Real estate

Understanding Real Estate Foreclosure and Prevention

The Complete Guide to Real Estate Seizure

Seizure, which can be real estate, movable or third party, is the tool that initiates the forced expropriation of a specific asset owned by the debtor; its function is to bind these assets to the satisfaction of the credit right of the prior creditor, as well as all other creditors who may intervene later in the enforcement process.

Among the assets that can be seized to satisfy a creditor’s credit, there is the homeowner’s property.
For the complete or partial extinction of a debt, indeed, the judge can proceed with a real estate seizure, ordering the forced sale of one or more properties owned by the debtor.

What is Real Estate Seizure and What Does the Law Say?

Real estate seizure is a legal act through which a creditor requests the forced expropriation of a property owned by the debtor to satisfy an unpaid credit.

How is real estate seizure regulated? The code of civil procedure governs it from article 555 to article 598.
These articles establish the methods, times, and procedures to be followed to make the seizure valid.
Although an exact definition is not found, it can certainly be said to fall among the generic forms of forced execution, which allow the creditor to recover the credit against the debtor’s will.

Notification and Notification Timing for Real Estate Seizure

Real estate seizure is notified when a debtor fails to satisfy a credit to a creditor.
Before reaching the seizure, the creditor must obtain an enforceable title.
Once this title is obtained, the creditor can proceed with the notification of the seizure deed to the debtor.

Real estate seizure concerns all real estate indicated by article 812 of the civil code, therefore not only buildings or other constructions but also land (as well as springs, watercourses, trees, mills, etc.).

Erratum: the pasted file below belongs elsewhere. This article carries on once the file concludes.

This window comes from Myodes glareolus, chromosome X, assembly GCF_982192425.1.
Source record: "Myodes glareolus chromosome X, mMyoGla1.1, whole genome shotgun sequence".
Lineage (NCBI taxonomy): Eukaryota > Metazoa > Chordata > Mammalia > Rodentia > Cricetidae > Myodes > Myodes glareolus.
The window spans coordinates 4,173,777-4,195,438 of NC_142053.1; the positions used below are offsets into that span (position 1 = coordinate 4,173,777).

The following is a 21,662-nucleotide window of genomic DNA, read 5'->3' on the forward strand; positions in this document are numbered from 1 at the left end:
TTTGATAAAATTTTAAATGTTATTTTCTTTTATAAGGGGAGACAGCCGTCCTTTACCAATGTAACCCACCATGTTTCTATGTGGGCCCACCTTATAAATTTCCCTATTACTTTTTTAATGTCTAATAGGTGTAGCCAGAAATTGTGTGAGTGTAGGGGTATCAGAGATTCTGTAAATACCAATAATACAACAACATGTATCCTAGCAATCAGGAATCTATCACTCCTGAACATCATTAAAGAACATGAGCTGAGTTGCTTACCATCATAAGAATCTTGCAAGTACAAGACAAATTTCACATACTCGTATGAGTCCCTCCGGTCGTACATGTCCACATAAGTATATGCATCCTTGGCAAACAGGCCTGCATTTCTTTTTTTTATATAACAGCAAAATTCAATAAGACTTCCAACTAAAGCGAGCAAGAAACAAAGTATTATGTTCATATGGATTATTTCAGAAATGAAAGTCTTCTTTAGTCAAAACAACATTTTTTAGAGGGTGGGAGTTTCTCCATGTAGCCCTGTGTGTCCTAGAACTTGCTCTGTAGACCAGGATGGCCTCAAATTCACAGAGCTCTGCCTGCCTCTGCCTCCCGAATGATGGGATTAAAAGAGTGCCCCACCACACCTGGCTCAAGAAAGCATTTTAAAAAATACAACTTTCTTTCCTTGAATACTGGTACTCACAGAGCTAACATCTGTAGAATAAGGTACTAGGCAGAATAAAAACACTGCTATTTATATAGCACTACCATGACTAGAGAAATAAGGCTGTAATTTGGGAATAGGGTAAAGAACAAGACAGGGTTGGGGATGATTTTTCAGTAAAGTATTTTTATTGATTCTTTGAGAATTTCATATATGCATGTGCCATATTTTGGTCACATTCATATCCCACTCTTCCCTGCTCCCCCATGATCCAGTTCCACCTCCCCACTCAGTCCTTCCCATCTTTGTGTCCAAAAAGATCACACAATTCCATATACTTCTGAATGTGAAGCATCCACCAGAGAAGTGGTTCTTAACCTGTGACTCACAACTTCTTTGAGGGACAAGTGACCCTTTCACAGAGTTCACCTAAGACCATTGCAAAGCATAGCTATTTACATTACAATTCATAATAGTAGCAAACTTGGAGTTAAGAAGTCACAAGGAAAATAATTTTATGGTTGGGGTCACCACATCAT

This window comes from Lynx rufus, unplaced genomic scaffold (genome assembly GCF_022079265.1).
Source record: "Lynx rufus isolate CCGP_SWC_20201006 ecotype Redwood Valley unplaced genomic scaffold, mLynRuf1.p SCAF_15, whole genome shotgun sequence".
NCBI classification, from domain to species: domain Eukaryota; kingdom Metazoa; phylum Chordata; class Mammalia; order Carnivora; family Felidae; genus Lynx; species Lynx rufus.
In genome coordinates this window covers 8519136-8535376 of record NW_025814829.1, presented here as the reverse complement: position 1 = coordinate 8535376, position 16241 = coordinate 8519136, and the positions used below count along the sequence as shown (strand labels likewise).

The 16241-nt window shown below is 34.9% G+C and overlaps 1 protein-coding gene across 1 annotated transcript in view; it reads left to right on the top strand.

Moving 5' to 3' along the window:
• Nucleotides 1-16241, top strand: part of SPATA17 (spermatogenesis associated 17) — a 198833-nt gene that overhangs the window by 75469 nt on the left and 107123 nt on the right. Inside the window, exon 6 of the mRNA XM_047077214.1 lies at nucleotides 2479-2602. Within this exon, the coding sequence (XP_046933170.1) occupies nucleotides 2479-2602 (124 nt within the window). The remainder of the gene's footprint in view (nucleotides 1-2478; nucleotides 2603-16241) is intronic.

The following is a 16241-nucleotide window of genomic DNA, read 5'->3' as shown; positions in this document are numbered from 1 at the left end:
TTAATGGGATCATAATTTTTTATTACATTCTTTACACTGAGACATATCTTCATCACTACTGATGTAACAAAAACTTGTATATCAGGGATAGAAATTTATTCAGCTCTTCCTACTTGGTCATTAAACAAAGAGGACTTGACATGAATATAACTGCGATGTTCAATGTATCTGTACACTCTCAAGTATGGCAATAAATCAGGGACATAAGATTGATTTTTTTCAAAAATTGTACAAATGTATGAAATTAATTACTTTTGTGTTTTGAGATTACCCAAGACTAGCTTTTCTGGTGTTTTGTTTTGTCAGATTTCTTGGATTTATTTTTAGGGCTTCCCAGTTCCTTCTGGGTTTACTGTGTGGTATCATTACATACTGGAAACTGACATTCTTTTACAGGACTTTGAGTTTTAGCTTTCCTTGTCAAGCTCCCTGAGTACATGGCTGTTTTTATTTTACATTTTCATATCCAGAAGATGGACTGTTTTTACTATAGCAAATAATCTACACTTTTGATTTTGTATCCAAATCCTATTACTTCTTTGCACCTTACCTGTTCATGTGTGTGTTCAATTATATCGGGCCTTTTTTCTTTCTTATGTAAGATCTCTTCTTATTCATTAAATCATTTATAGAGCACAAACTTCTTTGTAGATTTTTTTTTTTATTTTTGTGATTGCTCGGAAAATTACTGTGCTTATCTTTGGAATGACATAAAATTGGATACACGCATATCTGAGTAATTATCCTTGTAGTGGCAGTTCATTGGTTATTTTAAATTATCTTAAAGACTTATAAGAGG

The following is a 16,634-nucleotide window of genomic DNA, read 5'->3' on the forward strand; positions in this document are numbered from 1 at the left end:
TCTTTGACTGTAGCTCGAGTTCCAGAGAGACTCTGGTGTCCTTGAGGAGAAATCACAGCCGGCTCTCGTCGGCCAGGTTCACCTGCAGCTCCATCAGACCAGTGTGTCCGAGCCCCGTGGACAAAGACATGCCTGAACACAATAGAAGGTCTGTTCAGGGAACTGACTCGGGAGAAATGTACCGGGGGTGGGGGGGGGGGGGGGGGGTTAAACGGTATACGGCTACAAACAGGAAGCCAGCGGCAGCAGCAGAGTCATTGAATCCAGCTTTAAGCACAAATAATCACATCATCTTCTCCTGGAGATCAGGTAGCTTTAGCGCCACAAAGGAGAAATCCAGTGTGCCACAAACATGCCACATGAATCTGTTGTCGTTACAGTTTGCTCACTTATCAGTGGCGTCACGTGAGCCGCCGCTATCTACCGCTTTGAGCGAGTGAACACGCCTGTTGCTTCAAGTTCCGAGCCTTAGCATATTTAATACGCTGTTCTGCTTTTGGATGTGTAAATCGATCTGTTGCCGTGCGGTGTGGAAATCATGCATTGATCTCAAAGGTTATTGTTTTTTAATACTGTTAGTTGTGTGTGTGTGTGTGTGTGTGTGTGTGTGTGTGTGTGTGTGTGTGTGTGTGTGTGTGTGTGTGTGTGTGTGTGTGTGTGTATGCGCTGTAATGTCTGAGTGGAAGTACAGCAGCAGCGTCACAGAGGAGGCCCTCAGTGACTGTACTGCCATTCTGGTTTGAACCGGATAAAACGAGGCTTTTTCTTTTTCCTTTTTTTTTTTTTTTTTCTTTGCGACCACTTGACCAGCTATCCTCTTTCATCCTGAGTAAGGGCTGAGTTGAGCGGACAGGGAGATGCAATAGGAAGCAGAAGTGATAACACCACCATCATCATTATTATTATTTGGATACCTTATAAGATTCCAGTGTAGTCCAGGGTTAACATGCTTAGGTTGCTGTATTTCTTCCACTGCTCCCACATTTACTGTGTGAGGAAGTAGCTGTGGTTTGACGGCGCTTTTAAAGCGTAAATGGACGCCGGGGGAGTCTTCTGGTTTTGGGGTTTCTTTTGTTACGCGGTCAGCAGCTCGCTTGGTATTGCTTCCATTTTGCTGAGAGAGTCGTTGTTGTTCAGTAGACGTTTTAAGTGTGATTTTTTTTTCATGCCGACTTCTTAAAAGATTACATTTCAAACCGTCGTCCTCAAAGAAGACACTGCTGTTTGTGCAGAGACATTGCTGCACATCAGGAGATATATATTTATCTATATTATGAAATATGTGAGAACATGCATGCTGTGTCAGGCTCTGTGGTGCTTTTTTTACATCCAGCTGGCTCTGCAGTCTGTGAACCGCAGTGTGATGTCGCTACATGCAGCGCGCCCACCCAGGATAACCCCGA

It can take place only in the presence of an enforceable title attesting the existence of a creditor’s certain, liquid, and enforceable right, such as a judgment condemning the debtor to pay a sum to the creditor, an injunction issued by a judge, bills of exchange or checks, deeds received from a notary or other public official specifying money obligations against a subject.

How Real Estate Seizure Works: The Complete Procedure

Real estate seizure has a lengthy and expensive procedure, to the point that in many cases it is advisable to avoid it, especially when both parties are individuals (citizens) and not legal entities (banks, companies, etc.).
The creditor can request the seizure within ninety days from the expiration of the ten days following the notification of the injunction deed.

The start of the procedure is given by the seizure deed to be delivered directly to the debtor or, together with a copy for transcription, to the judicial officer who will then notify it to the debtor: it must contain the precise indication of the claimed credit, the description of the property to be seized – including the cadastral details – and the injunction to the debtor to refrain from any act that may diminish the value of the asset.

Timing and Duration of Real Estate Seizure

The entire procedure’s timing can vary from a minimum of 7-8 months from the seizure deed to the sale of the property (rare cases in reality) up to even exceeding 15 years: on average, it likely oscillates between 18-24 months and 5-6 years.

A different matter is the effectiveness of the transcription of the seizure deed, which lasts 20 years, beyond which it is considered null according to some interpretations.
It must be said that for each step of the procedural process, if the legal deadlines are not met, the seizure is no longer enforceable, but even in these cases, in reality, it almost never happens.

Author: Hermes A.I.

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